Lim’s team created their synthetic receptors by swapping out the input and output domains of the natural Notch receptor. By selecting the right end pieces, synNotch users can pair the recognition of particular cell-surface proteins with a cellular response of their choosing. For this reason, Lim calls synNotch a universal sensor. “It is the first platform that allows us to easily and flexibly program both what a cell senses and how it responds,” he says.   

In January, Lim’s team reported in Cell that they had used synNotch receptors to drive a variety of behaviors in lab-grown cells, such as producing a telltale fluorescent protein in the presence of molecular indicators of disease. Lim imagines a range of research applications for the system, including investigating how organs develop and how brain cells establish their connections.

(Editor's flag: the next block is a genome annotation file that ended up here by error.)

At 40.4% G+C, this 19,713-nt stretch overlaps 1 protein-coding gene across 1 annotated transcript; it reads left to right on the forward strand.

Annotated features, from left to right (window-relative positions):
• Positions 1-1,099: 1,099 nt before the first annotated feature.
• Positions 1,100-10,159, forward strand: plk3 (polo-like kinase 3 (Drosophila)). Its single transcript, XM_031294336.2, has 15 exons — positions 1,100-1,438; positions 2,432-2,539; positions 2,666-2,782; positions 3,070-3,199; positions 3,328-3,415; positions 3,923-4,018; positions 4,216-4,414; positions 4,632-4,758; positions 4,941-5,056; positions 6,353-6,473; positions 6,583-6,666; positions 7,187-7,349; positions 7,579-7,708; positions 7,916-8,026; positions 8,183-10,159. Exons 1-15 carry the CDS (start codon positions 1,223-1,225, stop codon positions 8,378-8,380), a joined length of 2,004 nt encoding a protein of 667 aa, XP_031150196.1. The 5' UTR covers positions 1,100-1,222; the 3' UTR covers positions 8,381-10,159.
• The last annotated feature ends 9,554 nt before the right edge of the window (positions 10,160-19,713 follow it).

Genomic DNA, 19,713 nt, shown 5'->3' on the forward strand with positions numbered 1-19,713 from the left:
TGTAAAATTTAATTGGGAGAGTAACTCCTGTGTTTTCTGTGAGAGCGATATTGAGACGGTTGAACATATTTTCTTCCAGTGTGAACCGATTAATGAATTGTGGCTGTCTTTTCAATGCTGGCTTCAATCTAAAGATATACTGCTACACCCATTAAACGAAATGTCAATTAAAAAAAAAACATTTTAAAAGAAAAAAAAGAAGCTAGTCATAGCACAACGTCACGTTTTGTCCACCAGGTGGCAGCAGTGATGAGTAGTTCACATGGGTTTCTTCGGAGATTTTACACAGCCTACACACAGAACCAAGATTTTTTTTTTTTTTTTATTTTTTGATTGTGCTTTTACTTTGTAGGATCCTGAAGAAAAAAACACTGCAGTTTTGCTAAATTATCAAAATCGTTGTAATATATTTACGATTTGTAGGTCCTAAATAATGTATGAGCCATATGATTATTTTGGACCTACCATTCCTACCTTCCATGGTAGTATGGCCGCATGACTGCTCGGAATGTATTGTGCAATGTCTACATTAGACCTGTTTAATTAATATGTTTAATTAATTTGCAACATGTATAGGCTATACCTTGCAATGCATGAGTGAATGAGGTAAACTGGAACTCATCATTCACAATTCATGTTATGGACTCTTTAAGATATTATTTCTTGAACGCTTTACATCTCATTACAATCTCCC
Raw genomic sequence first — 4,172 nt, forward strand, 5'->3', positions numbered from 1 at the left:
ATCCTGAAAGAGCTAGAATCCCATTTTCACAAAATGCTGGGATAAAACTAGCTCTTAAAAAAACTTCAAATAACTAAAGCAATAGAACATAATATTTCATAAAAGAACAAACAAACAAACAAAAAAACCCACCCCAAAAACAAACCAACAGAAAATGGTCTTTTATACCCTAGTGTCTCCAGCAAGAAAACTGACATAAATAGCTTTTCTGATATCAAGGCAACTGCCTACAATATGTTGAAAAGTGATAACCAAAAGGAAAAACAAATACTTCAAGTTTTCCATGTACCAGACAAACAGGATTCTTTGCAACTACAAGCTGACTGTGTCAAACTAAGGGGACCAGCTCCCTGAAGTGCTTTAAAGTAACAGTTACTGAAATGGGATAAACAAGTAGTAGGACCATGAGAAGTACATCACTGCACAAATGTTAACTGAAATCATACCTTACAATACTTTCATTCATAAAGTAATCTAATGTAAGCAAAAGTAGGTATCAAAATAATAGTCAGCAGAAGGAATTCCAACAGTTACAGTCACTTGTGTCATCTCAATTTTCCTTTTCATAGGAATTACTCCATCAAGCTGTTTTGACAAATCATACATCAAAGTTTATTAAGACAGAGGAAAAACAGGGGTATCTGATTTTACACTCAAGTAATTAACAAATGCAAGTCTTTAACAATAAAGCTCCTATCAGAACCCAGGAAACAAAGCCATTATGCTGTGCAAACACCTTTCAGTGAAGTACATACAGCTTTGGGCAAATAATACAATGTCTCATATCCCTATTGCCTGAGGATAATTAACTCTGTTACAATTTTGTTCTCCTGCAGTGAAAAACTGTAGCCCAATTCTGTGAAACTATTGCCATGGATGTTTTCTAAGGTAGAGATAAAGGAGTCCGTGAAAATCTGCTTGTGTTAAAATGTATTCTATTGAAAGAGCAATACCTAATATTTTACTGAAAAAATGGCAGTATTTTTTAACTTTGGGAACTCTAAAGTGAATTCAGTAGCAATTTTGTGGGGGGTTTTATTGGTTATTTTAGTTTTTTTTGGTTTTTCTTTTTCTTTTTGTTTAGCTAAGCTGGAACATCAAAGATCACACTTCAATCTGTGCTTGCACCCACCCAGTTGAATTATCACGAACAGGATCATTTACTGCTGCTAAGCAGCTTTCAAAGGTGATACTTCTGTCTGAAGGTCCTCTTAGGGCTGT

For developing new clinical therapies, Lim says the real power comes when synNotch receptors are introduced into immune cells like T cells, which can travel throughout the body in search of their targets. In a second Cell publication also published in January, his team used synNotch receptors to improve T cells’ ability to discriminate between tumors and healthy cells. Their approach was similar to that of a cancer immunotherapy currently being tested in clinical trials called chimeric antigen receptor (CAR) T-cell therapy.

CAR T-cell therapy programs a patient’s own immune cells to recognize specific molecules on the surface of his or her cancer cells so that the immune system can launch a targeted attack.

The approach has effectively eliminated cancer cells for many patients with certain blood cancers. Expanding the strategy to treat other types of cancers presents a challenge, however, because few of the molecular signposts, or antigens, that flag cancer cells occur exclusively on tumors. So in programming immune cells to destroy any cell on which they encounter a cancer-related antigen, researchers are almost always directing the immune system to attack some healthy cells, too.